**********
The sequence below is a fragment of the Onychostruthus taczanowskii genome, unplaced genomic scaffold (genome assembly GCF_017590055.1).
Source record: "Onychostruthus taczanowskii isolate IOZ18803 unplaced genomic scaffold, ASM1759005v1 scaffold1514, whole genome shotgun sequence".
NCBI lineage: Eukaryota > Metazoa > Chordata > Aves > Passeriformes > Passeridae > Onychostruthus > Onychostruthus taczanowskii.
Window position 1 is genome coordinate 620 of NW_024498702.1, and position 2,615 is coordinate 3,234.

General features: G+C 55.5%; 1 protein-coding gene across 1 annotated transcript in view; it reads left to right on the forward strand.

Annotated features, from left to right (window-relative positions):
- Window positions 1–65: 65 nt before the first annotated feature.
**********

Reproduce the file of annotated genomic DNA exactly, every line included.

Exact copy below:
The sequence below is a fragment of the Onychostruthus taczanowskii genome, unplaced genomic scaffold (genome assembly GCF_017590055.1).
Source record: "Onychostruthus taczanowskii isolate IOZ18803 unplaced genomic scaffold, ASM1759005v1 scaffold1514, whole genome shotgun sequence".
NCBI lineage: Eukaryota > Metazoa > Chordata > Aves > Passeriformes > Passeridae > Onychostruthus > Onychostruthus taczanowskii.
Window position 1 is genome coordinate 620 of NW_024498702.1, and position 2,615 is coordinate 3,234.

General features: G+C 55.5%; 1 protein-coding gene across 1 annotated transcript in view; it reads left to right on the forward strand.

Annotated features, from left to right (window-relative positions):
- Window positions 1–65: 65 nt before the first annotated feature.